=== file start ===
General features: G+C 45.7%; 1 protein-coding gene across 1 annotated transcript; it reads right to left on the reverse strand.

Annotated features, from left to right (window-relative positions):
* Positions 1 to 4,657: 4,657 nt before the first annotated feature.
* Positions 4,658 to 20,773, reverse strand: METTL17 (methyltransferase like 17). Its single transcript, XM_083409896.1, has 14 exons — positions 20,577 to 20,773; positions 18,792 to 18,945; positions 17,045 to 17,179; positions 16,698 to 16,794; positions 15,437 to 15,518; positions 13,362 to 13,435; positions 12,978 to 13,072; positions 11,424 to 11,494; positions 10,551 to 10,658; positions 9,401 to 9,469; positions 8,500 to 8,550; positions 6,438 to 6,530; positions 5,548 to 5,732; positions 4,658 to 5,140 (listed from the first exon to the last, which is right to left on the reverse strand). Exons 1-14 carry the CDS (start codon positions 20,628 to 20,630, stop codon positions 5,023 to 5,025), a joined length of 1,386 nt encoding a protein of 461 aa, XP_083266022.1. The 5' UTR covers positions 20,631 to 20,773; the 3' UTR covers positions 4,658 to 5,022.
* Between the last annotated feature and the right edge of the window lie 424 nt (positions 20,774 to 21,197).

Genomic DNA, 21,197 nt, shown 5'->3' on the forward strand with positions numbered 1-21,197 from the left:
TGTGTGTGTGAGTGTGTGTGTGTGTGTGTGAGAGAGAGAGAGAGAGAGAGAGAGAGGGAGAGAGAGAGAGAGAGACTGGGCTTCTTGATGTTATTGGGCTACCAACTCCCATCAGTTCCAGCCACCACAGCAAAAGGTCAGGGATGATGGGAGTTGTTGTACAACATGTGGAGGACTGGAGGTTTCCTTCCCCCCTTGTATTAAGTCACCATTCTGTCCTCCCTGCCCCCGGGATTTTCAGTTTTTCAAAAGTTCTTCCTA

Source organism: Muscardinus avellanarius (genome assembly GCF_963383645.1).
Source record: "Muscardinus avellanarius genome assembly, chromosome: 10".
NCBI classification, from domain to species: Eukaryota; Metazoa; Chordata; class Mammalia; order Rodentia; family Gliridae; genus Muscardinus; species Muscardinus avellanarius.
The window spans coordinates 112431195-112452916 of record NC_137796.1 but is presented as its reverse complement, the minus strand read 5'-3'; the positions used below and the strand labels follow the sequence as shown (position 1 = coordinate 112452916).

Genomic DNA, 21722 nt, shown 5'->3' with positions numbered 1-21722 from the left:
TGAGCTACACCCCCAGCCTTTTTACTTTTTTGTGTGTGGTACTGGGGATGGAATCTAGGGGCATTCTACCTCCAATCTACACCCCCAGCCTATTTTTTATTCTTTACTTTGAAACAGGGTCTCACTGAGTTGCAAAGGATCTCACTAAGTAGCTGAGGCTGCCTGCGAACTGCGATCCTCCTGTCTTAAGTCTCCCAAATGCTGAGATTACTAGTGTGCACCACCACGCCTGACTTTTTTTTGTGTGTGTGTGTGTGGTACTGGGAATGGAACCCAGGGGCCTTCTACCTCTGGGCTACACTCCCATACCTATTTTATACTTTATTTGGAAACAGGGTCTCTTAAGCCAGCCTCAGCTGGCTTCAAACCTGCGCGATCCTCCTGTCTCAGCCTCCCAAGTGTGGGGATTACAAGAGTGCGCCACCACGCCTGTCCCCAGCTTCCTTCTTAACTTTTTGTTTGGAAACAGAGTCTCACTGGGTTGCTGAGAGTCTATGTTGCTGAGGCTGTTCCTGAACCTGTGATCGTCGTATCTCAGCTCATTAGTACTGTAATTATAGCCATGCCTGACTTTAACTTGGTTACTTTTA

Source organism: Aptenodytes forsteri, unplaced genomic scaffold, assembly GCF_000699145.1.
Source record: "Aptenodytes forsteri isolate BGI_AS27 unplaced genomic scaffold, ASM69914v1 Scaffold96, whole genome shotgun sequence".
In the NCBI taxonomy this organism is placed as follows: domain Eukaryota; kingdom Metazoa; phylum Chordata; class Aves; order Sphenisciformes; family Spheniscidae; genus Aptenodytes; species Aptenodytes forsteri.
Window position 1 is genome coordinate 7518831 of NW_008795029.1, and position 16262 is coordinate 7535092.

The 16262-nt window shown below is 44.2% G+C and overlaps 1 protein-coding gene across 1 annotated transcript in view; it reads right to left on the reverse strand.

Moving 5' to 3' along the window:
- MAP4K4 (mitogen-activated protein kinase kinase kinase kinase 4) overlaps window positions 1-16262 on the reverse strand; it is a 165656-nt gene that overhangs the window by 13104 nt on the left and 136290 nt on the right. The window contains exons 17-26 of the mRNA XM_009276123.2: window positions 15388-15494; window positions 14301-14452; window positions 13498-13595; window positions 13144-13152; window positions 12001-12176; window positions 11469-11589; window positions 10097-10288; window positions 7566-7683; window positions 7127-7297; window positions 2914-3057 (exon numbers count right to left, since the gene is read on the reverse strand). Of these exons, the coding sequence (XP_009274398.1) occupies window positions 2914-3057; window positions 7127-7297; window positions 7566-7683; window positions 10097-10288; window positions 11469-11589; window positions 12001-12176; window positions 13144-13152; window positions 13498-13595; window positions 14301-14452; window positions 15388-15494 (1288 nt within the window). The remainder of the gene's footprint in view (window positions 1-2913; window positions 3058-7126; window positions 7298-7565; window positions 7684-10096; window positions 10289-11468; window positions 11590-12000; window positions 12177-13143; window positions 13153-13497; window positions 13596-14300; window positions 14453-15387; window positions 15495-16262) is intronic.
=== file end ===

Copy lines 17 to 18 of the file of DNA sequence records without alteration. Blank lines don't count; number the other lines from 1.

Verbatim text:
Window position 1 is genome coordinate 7518831 of NW_008795029.1, and position 16262 is coordinate 7535092.

The 16262-nt window shown below is 44.2% G+C and overlaps 1 protein-coding gene across 1 annotated transcript in view; it reads right to left on the reverse strand.